The Civil Rights era was a time of testing for our nation, and for people — including children — like Sybil Jordan Hampton. Her antagonists feared that the temple, we might say, of Jim Crow segregation was being torn down. They reacted by clinging desperately and hatefully to that source of their identity.

Sybil Jordan Hampton clung to the Lord. “Where does my help come from? My help comes from the Lord, the Maker of heaven and earth.”

And this is exactly what Jesus tells his disciples — tells us — to do in times of trial. Cling to him. Our instinct is to cling to the human temples in which we have found our identity and security. By the age most of us are now, we have seen some of the temples in which we found meaning and identity crumble. For me, the mainline Protestant church of today is a far cry from that of my youth. That temple has crumbled. You’ve experienced the crumbling of other temples. Sometimes, perhaps especially for men, retirement is a kind of crumbling of a temple, the loss of a source of identity and meaning.

These days, some are so afraid that the human enterprise, or their corner of it, is crumbling that their instinct is to hole up, to build a bunker and create their own stockpile to survive a feared apocalypse. “Survivalism,” so-called, is a thing now-a-days. Should we withdraw and hole up?

Jesus counsels just the opposite. In fact, he says, don’t prepare in advance. “Make up your mind,” he said, “not to worry how you will defend yourselves. For I will give you words and wisdom that none of your adversaries will be able to resist or contradict.” Trust in me. Cling to me and no other. Picture young Sybil, surrounded by such hatred, reading Psalm 121. This week at our Seekers group several of you shared that the 23rd Psalm sustained you in times of trial. “I fear no evil, for thou art with me.”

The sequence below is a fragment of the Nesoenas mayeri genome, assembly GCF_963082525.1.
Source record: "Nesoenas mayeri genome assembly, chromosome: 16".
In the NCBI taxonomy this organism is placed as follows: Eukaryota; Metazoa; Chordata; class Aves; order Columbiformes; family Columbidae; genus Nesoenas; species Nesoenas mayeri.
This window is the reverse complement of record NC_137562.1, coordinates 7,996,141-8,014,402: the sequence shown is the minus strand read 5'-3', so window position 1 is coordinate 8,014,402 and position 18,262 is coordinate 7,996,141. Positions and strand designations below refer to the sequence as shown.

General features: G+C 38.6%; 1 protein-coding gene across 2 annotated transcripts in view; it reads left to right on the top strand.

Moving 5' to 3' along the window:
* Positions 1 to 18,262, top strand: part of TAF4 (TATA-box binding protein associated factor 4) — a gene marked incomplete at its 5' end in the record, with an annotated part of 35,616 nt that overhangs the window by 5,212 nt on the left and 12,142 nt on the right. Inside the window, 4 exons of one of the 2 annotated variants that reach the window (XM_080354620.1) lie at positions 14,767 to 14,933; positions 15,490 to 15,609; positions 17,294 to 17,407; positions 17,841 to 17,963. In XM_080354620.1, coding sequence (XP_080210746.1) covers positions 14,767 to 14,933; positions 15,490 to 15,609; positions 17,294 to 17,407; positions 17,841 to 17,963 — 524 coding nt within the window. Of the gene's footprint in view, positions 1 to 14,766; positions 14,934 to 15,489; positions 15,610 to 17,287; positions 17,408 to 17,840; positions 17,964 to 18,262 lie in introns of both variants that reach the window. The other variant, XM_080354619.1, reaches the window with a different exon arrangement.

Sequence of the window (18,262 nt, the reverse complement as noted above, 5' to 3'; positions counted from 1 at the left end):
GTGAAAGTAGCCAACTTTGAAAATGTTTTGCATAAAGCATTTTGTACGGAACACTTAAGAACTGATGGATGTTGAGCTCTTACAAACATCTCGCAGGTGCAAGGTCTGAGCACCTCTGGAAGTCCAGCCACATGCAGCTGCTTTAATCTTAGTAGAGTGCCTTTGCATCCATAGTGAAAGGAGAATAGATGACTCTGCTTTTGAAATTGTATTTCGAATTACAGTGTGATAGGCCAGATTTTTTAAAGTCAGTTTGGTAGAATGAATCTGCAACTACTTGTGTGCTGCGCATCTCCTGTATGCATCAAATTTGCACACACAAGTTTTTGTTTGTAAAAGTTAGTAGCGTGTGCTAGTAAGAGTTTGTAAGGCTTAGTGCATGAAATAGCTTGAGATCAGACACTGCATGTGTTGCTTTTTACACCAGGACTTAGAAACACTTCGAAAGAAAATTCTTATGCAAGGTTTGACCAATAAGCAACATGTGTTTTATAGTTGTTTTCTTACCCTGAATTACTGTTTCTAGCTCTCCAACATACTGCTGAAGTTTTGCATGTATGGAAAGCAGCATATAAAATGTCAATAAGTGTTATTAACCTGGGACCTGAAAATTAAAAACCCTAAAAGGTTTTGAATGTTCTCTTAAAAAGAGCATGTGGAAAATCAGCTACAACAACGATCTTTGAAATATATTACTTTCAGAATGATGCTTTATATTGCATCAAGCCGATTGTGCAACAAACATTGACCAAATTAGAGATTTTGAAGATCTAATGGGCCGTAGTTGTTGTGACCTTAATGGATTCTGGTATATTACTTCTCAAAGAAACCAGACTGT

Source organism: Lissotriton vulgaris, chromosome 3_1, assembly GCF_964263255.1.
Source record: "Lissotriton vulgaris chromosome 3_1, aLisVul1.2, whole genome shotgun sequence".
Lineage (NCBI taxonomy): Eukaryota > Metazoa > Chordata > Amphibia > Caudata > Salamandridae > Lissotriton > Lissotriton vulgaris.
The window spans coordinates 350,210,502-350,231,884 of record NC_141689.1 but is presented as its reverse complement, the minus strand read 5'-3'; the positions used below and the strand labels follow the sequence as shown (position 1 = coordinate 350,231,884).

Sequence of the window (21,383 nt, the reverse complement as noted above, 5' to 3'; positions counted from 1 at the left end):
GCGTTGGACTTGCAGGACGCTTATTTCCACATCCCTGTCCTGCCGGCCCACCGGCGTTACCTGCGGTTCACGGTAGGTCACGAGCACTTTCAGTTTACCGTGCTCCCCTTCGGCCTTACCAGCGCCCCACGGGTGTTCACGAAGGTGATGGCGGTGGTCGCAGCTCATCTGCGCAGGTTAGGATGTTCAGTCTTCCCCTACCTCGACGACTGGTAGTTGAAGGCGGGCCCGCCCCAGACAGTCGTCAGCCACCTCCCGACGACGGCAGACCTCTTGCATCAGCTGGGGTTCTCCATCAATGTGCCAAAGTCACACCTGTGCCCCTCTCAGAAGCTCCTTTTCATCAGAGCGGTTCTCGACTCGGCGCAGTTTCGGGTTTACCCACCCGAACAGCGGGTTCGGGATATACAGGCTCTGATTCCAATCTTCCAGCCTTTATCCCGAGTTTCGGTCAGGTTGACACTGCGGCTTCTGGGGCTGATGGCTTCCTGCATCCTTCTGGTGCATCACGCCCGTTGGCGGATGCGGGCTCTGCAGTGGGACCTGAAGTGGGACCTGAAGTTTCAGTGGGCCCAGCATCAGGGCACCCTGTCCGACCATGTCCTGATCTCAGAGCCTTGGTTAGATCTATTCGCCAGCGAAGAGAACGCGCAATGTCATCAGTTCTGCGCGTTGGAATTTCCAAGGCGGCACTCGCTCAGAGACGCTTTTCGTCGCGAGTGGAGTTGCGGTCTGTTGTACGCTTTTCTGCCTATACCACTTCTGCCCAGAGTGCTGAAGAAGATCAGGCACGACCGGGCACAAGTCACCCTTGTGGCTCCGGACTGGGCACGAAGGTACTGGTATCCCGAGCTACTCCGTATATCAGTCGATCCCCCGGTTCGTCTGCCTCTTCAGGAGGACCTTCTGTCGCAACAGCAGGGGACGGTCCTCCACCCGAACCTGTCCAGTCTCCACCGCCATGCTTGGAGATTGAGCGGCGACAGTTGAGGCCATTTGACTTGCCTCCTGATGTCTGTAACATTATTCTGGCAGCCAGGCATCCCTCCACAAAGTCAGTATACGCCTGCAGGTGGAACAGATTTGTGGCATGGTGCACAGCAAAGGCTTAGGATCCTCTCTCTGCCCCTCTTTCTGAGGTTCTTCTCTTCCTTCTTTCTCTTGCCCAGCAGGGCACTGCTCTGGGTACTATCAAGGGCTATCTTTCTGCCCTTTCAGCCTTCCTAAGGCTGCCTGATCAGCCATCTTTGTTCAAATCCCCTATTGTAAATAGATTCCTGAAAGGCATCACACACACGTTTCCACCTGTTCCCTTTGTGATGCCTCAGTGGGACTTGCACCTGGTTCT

Perhaps not so dramatic as Sybil Jordan Hampton, we too do face times of testing, and if we are faithful stewards of the gospel, we should expect to do so.

We may be struggling with what to do about a case of unfair treatment in a work place. Or perhaps we are at odds with members of our own family, struggling to find reconciliation with one of our children or a sibling? Someone else wonders how long I should “go-along to get-along”? Or whether to speak up, to bear witness to Jesus Christ, in the face of racism or anti-Semitism, or plain old ordinary cynicism?

Last week I shared a story from my first church. Here’s another, this one from my second call church. I apparently had a knack for going to conflicted congregations. I liked to say, perhaps vainly, “I like a challenge.” Be careful, as the saying goes, what you wish for.

After nearly two decades of conflict that congregation had shrunk in membership from over 700 to under 200. I guess it qualified as “a challenge.”

I worked my tail off in my first year at this effort of church re-building, expecting more or less instant results — all according to my timetable. Turns out God’s timetable was different than mine. What a surprise! And while I really did enjoy wide support in the congregation, I also had detractors, even antagonists, who questioned my motives and impugned my character. And there’s a funny thing with us clergy, though maybe not just clergy, we hear the few negative voices so much more loudly than the many positive ones.

A clergy friend came to town. We went out for breakast. I poured out my soul, lamenting what to me, were the incomprehensible and unfair attacks of some of my new congregation.